Kent community to celebrate disability Awareness Month

Toni Hunt

Student Accessibility Services (SAS) invites individuals to acknowledge their differences and increase awareness of the obstacles they face on and off campus with “disAbility Awareness Month” (dAM).

The month helps comfort the students and encourages them to embrace their disabilities, giving a voice to those that would be too shy to tell people about their disabilities.

Kayleigh Sweeney, a freshman in visual communication design major, has dyslexia and dyscalculia. She said celebrating dAM allows others to see people diagnosed with a disability aren’t “dumb.”

“It shows people who have succeeded with their disabilities,” Sweeney said. “That we actually can do stuff.”

Although dAM helps individuals with disabilities feel welcome and not judged, she said focusing on people with disabilities should be an ongoing thing.

“I don’t think it should be a certain month,” Sweeney said. “People are more accepting that month..then next month people are like ‘oh whatever.’”

Shannon Cowling, the Deaf & Hearing Services coordinator said that Kent State accommodates more than 2,000 students with disabilities campus-wide.

She said it is important to look at how far society has come in “protection against discrimination against people with disabilities.”

“The mission is to highlight events for the community, staff, faculty and students,” Cowling said. “(It also tries to) promote looking at people’s abilities as opposed to their disabilities.”

SAS, in correspondence with dAM committee members, planned the month’s agenda with events that highlight disability awareness.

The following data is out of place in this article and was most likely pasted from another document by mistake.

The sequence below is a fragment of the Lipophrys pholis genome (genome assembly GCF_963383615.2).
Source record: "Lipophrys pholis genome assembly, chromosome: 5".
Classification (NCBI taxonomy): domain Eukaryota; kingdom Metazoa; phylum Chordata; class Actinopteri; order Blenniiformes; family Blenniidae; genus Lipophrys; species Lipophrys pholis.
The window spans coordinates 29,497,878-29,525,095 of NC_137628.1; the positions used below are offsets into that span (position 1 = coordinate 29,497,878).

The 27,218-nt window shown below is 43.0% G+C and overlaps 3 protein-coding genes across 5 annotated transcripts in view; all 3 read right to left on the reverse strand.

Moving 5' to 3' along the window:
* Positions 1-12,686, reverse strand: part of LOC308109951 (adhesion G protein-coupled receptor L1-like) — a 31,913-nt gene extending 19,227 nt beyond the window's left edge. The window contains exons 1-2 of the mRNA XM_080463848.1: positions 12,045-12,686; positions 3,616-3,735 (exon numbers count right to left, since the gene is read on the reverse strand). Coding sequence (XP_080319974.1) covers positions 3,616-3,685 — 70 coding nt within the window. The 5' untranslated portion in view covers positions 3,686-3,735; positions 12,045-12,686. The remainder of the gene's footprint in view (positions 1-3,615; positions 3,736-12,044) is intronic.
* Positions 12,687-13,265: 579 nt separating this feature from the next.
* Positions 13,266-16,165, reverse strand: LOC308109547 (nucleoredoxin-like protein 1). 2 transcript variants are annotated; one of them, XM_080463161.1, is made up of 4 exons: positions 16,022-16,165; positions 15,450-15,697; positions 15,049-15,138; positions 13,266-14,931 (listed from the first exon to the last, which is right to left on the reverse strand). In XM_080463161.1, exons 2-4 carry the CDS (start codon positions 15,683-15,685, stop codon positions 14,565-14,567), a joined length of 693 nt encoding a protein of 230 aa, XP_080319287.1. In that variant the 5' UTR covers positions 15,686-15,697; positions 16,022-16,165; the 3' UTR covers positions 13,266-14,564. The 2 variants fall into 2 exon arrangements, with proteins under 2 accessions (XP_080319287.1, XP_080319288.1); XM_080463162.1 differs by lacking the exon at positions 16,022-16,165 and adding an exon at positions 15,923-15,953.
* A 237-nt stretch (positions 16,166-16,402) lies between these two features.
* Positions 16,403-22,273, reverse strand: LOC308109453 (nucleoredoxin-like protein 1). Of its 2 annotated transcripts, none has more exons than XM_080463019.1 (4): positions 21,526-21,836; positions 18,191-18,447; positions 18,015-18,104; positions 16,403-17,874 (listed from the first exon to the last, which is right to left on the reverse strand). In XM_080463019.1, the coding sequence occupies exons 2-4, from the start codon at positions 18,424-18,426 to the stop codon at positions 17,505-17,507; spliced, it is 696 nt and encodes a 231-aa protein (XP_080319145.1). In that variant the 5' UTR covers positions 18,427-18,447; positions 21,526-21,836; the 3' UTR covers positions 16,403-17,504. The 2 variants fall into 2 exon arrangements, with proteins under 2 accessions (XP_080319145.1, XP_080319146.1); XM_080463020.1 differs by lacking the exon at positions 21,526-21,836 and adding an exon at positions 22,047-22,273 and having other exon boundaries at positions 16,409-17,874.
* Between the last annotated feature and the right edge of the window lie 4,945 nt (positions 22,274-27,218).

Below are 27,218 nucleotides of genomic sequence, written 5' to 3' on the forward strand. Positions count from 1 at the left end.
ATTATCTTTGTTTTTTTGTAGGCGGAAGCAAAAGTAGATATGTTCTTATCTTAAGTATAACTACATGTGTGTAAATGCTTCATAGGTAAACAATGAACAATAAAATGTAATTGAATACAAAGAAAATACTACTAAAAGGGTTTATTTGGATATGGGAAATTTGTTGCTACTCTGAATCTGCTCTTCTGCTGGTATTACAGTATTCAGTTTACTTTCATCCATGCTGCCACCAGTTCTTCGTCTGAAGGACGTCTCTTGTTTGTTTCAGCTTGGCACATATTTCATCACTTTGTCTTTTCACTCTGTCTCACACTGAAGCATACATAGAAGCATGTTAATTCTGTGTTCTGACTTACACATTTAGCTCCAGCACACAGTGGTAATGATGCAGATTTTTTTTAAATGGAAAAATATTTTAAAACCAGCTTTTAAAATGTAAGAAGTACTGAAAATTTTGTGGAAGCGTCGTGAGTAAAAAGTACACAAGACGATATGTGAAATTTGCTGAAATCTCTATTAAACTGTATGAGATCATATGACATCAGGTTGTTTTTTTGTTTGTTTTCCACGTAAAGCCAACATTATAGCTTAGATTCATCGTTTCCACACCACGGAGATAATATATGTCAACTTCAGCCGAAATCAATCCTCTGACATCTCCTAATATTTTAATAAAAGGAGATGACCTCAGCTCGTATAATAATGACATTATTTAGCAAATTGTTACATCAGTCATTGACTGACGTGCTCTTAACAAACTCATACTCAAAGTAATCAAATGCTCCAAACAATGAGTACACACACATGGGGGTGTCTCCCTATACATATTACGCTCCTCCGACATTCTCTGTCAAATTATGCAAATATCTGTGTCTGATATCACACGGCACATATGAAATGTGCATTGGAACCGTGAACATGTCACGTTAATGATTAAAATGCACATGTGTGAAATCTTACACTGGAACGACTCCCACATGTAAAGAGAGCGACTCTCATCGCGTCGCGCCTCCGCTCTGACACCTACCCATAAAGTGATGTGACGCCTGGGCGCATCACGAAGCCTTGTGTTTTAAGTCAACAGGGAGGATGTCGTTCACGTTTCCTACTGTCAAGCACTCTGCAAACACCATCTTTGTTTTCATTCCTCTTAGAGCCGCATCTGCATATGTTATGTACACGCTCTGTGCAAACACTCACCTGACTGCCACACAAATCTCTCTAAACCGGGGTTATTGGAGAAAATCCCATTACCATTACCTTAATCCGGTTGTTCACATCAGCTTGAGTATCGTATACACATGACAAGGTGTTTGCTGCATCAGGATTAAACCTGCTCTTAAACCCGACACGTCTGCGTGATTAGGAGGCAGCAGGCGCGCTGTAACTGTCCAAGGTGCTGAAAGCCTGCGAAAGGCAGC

According to dAM’s website, the month’s events include: Dogs on Campus; the Homecoming Parade; the Kent Bike Ride; Paint the Rock and Disability and Disruption: A Graduate Student Panel Discussion.

Katie Goldring, assistant director of the Center for Student Involvement (CSI) and committee member of dAM, said the month’s agenda will feature speakers whose messages will have an impact. She said this year’s keynote speaker is April Holmes.

“She’s a paralympic athlete who has had great success in her field,” Goldring said.

Goldring said Holmes is going to be talking about motivation, leadership and diversity.

Cowling said the discussion panel will allow students to discuss their views and empower the community.

“(We should) give them a voice,” Cowling said. “(It’s important to) talk to the student.”

Cowing said being empathic, less judgmental and treating people the way people want to be treated can go a long way.

Toni Hunt is the education, health and human services reporter for The Kent Stater. Contact her at [email protected].